Sri Lanka has signed a US $1.1 billion deal to sell a 70% stake of the strategic Hambantota deep-sea port to China. Hambantota port is a deep-water port in the southern tip of Sri Lanka. It sits close to busy east-west shipping lanes connecting Europe and Asia.
The deal was signed between Sri Lanka Ports Authority (SLPA) and China Merchants Port Holding Co. (CMPort). Under the 99-year lease agreement, CMPort will invest up to US $1.1 billion in the port and marine-related activities. CMPort will be only responsible for commercial operations, while the SLPA will handle port’s operations, security and services.
The port is expected to play a key role in China’s Belt and Road initiative (BRI), which will link ports and roads between China and
Europe. It is also considered that, this deal gives an advantage to China in the bunkering business, which provides fuel to ships.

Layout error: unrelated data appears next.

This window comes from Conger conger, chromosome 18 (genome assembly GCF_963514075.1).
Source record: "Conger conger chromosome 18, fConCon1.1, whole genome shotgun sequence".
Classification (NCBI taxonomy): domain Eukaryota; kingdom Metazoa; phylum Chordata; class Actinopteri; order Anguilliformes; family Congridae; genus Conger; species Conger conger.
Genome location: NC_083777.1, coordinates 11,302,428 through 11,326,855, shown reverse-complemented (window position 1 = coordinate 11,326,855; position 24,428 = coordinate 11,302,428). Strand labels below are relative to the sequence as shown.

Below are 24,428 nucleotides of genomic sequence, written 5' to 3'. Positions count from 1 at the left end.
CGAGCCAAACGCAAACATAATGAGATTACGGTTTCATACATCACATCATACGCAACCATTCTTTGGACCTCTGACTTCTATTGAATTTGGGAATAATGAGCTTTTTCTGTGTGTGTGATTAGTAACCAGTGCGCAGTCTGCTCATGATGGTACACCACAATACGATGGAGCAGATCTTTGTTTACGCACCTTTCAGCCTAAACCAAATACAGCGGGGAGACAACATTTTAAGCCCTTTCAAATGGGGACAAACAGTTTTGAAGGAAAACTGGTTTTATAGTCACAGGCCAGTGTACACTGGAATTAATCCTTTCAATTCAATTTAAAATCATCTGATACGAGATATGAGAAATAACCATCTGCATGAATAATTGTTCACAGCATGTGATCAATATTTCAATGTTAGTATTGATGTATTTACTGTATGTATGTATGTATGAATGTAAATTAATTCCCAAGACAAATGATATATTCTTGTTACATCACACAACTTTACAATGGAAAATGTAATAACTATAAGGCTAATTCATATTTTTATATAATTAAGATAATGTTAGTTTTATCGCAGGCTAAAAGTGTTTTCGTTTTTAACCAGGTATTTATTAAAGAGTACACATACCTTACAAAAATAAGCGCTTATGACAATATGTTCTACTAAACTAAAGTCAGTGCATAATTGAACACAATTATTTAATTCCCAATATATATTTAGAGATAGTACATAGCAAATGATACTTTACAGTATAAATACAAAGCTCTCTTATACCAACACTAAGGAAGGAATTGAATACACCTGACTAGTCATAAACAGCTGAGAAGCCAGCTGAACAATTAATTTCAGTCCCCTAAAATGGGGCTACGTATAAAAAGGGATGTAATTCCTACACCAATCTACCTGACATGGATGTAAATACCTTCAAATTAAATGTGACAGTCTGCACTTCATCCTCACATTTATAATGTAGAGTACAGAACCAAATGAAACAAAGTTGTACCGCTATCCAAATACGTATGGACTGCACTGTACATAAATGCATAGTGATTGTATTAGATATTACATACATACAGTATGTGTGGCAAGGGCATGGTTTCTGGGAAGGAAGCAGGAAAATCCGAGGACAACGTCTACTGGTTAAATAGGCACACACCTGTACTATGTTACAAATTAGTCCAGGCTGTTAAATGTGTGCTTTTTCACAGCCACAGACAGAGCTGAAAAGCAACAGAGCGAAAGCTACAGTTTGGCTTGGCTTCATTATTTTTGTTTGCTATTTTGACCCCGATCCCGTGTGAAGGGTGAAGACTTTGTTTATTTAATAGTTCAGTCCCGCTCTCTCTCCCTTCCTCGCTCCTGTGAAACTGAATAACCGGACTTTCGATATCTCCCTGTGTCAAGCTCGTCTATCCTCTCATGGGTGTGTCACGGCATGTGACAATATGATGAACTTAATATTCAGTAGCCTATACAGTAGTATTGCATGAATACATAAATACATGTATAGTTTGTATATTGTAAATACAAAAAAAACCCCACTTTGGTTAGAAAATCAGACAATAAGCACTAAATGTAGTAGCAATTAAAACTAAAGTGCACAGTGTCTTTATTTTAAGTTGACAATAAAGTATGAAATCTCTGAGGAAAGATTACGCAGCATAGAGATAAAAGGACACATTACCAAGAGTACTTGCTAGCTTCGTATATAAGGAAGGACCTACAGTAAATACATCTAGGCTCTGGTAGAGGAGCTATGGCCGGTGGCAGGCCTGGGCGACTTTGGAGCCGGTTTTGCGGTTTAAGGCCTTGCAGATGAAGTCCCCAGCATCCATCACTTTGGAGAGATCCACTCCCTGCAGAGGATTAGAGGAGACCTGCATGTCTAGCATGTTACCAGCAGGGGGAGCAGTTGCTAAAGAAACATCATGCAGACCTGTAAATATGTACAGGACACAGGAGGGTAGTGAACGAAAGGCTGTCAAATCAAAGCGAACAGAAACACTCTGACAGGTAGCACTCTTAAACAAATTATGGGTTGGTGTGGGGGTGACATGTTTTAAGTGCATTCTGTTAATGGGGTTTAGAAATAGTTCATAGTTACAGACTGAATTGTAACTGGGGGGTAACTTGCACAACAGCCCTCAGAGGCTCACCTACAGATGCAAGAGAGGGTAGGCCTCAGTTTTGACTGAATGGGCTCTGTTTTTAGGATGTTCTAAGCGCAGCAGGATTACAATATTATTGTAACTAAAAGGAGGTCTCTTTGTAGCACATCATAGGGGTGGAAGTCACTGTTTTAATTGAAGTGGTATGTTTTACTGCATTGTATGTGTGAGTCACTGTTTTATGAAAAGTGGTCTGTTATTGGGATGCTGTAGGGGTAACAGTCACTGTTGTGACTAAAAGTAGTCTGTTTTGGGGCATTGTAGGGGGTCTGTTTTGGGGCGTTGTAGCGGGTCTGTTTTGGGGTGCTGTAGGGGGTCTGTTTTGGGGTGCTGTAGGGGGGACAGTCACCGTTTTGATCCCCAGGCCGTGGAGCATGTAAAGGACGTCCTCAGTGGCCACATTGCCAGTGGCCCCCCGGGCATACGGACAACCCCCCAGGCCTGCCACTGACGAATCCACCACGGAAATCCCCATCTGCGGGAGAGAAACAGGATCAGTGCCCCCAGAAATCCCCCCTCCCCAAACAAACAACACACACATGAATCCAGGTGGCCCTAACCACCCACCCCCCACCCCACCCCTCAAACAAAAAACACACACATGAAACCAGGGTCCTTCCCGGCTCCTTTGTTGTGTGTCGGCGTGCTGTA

India is apprehensive that the port is part of Chinese ‘string of pearls’ with an objective to surround India and dock its military vessels. The String of pearls is a geopolitical theory on potential Chinese intentions in the Indian Ocean region. It refers to the network of Chinese military and commercial facilities and relationships along its sea lines of communication extending from the Chinese mainland to Port Sudan. These sea lines run through several major maritime choke points such as the Strait of Mandeb, Strait of Hormuz, Strait of Malacca and the Lombok Strait as well as other strategic maritime centres in Pakistan, Maldives, Sri Lanka, Bangladesh, and Somalia.